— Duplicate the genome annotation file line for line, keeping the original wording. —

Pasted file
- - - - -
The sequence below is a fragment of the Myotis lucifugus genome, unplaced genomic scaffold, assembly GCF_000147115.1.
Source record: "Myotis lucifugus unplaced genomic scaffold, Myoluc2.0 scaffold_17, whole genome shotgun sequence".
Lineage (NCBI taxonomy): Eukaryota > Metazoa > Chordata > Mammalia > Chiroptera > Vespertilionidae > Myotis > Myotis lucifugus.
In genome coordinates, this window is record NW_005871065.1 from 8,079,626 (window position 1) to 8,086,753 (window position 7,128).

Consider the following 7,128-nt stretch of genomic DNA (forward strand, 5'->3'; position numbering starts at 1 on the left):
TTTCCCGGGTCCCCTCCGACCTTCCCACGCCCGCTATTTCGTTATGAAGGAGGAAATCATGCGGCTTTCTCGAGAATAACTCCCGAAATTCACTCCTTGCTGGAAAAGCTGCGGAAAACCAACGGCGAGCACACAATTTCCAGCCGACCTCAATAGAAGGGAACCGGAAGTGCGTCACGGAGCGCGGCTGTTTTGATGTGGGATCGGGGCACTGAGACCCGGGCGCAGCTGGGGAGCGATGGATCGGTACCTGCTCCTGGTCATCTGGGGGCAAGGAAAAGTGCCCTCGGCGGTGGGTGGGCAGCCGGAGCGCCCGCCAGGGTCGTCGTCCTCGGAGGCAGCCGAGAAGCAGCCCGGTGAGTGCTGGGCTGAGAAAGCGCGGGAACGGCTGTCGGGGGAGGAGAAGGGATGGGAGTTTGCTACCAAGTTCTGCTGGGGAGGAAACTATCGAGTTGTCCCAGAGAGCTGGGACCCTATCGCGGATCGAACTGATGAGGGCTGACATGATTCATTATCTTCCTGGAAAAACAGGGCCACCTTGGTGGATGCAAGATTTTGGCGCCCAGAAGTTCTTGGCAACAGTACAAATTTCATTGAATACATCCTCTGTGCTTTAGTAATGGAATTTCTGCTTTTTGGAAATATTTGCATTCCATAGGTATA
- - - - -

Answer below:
The sequence below is a fragment of the Myotis lucifugus genome, unplaced genomic scaffold, assembly GCF_000147115.1.
Source record: "Myotis lucifugus unplaced genomic scaffold, Myoluc2.0 scaffold_17, whole genome shotgun sequence".
Lineage (NCBI taxonomy): Eukaryota > Metazoa > Chordata > Mammalia > Chiroptera > Vespertilionidae > Myotis > Myotis lucifugus.
In genome coordinates, this window is record NW_005871065.1 from 8,079,626 (window position 1) to 8,086,753 (window position 7,128).

Consider the following 7,128-nt stretch of genomic DNA (forward strand, 5'->3'; position numbering starts at 1 on the left):
TTTCCCGGGTCCCCTCCGACCTTCCCACGCCCGCTATTTCGTTATGAAGGAGGAAATCATGCGGCTTTCTCGAGAATAACTCCCGAAATTCACTCCTTGCTGGAAAAGCTGCGGAAAACCAACGGCGAGCACACAATTTCCAGCCGACCTCAATAGAAGGGAACCGGAAGTGCGTCACGGAGCGCGGCTGTTTTGATGTGGGATCGGGGCACTGAGACCCGGGCGCAGCTGGGGAGCGATGGATCGGTACCTGCTCCTGGTCATCTGGGGGCAAGGAAAAGTGCCCTCGGCGGTGGGTGGGCAGCCGGAGCGCCCGCCAGGGTCGTCGTCCTCGGAGGCAGCCGAGAAGCAGCCCGGTGAGTGCTGGGCTGAGAAAGCGCGGGAACGGCTGTCGGGGGAGGAGAAGGGATGGGAGTTTGCTACCAAGTTCTGCTGGGGAGGAAACTATCGAGTTGTCCCAGAGAGCTGGGACCCTATCGCGGATCGAACTGATGAGGGCTGACATGATTCATTATCTTCCTGGAAAAACAGGGCCACCTTGGTGGATGCAAGATTTTGGCGCCCAGAAGTTCTTGGCAACAGTACAAATTTCATTGAATACATCCTCTGTGCTTTAGTAATGGAATTTCTGCTTTTTGGAAATATTTGCATTCCATAGGTATA